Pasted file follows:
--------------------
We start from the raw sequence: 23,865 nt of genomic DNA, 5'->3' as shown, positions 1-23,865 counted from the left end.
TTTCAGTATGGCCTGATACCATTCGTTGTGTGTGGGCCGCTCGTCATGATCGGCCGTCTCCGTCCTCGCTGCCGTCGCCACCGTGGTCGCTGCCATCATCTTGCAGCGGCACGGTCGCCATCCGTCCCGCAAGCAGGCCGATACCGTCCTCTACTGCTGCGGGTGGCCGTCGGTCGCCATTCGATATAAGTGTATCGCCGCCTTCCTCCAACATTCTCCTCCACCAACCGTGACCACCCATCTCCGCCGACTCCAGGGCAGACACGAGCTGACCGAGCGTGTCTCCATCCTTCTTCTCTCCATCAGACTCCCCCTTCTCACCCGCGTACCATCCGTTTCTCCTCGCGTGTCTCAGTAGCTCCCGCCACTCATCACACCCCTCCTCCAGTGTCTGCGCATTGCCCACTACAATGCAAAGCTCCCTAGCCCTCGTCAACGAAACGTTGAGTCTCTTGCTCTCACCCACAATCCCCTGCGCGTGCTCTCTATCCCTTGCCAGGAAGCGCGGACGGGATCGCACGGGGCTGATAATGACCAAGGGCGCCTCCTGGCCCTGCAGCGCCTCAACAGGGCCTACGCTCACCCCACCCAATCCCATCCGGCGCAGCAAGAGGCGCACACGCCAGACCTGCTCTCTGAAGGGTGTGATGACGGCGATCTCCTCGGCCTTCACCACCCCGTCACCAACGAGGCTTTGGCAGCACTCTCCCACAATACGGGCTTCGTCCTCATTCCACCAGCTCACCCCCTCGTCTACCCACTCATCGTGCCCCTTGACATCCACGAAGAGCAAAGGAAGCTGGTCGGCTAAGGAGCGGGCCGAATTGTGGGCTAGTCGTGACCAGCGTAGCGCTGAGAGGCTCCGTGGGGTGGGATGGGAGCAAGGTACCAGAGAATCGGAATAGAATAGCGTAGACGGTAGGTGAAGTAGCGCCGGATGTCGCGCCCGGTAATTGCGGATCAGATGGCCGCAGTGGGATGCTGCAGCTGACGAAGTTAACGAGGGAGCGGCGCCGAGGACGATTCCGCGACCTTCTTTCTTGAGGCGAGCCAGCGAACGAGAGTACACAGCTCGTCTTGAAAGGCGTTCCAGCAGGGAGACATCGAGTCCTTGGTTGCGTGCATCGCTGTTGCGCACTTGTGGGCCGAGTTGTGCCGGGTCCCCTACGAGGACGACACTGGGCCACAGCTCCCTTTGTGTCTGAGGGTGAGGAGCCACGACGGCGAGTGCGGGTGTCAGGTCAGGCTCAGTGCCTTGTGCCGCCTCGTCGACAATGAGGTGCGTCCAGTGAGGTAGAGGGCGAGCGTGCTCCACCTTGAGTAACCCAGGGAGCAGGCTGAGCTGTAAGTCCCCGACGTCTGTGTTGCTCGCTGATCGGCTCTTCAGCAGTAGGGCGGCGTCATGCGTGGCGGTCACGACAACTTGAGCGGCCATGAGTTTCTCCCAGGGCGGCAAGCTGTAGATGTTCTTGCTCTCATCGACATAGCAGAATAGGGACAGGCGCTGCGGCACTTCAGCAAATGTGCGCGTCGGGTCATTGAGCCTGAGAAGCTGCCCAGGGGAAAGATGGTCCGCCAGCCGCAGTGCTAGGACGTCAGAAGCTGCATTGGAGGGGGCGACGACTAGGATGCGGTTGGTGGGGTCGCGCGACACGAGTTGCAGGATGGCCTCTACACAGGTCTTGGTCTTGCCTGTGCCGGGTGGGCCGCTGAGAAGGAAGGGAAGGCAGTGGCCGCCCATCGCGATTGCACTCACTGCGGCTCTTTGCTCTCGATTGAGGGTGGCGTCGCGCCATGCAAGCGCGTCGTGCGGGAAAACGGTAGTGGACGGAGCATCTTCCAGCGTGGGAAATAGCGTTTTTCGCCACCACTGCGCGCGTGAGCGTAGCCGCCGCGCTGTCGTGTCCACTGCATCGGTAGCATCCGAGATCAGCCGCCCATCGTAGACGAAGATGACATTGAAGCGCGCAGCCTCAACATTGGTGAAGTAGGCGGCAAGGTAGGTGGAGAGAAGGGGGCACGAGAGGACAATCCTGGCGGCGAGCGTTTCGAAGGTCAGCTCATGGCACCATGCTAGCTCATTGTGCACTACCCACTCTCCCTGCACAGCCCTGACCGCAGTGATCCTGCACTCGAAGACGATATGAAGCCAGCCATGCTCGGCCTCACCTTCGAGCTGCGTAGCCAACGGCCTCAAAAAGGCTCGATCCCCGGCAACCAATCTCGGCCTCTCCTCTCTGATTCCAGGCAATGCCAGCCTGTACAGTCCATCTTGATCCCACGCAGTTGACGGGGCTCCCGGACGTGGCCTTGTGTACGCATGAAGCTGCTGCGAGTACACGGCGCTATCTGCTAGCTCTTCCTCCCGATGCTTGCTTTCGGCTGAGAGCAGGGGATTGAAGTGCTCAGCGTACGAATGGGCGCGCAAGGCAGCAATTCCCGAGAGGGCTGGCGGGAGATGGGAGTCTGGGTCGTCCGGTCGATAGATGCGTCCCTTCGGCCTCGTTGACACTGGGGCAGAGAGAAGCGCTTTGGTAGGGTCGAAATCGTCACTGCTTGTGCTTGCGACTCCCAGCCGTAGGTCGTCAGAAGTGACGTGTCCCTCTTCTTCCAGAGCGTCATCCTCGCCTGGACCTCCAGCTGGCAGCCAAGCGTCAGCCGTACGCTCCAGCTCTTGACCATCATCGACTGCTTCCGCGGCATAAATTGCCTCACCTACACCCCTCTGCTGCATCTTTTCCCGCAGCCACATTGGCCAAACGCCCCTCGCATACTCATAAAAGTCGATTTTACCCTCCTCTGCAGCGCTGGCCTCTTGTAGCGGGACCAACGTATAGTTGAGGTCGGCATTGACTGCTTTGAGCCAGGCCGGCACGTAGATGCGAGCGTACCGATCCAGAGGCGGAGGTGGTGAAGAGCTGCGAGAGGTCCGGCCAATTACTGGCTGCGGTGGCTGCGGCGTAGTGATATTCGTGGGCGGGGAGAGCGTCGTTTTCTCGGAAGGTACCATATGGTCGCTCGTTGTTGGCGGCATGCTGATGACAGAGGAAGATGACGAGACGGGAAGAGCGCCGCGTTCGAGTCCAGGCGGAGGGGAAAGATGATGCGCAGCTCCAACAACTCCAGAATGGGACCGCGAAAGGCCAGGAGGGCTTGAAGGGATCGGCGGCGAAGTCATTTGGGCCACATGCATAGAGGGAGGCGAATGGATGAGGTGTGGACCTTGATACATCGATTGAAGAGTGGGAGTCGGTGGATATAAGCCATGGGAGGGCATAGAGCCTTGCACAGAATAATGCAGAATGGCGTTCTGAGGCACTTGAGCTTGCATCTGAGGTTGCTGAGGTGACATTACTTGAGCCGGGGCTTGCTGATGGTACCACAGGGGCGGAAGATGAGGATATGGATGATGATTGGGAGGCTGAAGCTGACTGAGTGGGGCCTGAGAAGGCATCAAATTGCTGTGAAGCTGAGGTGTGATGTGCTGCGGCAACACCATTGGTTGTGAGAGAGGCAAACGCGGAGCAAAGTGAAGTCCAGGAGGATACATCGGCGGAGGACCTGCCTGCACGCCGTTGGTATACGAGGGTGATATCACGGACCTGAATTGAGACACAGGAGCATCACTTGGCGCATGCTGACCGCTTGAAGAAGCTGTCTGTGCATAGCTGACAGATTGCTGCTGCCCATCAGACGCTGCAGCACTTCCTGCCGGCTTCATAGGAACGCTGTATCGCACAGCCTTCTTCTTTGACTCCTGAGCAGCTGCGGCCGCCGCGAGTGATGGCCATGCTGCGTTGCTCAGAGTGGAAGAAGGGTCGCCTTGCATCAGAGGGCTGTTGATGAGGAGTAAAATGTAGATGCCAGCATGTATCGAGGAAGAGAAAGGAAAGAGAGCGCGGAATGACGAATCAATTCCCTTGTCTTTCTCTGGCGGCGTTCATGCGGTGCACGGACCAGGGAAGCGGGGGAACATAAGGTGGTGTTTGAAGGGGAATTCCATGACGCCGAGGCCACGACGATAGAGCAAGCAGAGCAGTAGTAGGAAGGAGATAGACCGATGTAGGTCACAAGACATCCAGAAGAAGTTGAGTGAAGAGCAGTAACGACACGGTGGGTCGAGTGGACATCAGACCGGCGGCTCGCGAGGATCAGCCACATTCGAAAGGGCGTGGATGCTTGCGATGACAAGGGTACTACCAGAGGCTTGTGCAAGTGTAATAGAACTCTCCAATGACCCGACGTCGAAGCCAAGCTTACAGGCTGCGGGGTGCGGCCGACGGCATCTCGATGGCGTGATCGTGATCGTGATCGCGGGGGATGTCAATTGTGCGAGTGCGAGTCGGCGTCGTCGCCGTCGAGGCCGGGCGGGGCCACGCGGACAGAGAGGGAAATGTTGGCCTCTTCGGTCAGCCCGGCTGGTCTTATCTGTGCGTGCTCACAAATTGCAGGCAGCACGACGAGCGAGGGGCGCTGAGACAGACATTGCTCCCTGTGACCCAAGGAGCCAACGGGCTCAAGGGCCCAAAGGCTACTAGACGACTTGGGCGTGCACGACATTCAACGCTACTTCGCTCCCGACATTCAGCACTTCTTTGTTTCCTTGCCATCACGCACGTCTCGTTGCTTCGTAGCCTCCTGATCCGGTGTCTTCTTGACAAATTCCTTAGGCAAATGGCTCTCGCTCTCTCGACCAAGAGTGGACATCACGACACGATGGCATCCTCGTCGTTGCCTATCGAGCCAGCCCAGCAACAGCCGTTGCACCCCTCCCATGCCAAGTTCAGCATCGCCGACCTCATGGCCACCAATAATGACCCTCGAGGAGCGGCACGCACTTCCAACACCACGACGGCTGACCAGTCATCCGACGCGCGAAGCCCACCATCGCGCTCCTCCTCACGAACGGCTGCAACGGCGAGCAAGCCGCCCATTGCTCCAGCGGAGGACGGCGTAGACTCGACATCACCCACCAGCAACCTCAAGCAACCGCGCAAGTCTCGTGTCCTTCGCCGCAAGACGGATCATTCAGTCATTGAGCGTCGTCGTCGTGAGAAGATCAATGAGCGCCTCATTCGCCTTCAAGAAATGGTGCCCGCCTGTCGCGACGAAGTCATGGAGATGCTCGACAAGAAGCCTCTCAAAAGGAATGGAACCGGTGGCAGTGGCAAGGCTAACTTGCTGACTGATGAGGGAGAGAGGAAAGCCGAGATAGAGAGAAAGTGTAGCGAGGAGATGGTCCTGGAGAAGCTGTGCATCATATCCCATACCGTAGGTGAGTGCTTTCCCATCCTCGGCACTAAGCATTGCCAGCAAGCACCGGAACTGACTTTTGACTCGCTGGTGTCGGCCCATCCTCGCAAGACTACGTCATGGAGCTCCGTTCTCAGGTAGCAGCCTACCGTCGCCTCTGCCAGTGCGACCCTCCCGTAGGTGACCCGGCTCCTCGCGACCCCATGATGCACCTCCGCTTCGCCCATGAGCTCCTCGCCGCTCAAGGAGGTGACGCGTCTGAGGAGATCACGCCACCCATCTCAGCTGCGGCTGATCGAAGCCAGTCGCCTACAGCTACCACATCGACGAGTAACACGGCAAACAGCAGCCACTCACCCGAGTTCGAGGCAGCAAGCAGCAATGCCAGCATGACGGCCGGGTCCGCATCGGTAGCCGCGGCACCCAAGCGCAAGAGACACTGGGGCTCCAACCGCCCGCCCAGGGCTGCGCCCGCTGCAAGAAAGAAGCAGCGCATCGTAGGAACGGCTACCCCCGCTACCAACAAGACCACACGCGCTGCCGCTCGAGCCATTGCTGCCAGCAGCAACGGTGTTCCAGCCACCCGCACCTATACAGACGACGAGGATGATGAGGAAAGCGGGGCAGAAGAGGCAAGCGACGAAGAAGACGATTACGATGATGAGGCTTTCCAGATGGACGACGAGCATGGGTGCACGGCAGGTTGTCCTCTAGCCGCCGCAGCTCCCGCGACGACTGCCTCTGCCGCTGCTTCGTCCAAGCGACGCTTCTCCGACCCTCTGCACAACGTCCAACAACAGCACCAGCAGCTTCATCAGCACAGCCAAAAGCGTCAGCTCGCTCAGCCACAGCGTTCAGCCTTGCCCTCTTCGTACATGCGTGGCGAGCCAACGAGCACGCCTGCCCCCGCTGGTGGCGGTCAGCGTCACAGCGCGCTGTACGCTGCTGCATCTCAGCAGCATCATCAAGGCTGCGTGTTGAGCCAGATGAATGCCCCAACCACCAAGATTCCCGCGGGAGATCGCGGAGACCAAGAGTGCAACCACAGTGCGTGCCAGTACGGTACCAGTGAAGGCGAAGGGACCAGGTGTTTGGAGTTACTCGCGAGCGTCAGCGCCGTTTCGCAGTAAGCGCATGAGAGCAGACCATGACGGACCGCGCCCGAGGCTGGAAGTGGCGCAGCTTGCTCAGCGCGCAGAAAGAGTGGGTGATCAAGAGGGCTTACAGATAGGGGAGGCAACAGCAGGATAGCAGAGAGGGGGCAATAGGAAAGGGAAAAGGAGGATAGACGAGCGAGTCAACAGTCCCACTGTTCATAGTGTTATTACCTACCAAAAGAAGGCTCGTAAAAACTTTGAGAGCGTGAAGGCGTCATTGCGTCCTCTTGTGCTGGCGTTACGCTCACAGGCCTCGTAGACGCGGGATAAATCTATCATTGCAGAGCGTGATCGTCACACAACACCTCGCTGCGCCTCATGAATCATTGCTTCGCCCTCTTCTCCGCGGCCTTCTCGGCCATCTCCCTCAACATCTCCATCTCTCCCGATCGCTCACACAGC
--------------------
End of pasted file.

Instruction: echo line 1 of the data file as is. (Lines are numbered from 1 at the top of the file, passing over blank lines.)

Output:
We start from the raw sequence: 23,865 nt of genomic DNA, 5'->3' as shown, positions 1-23,865 counted from the left end.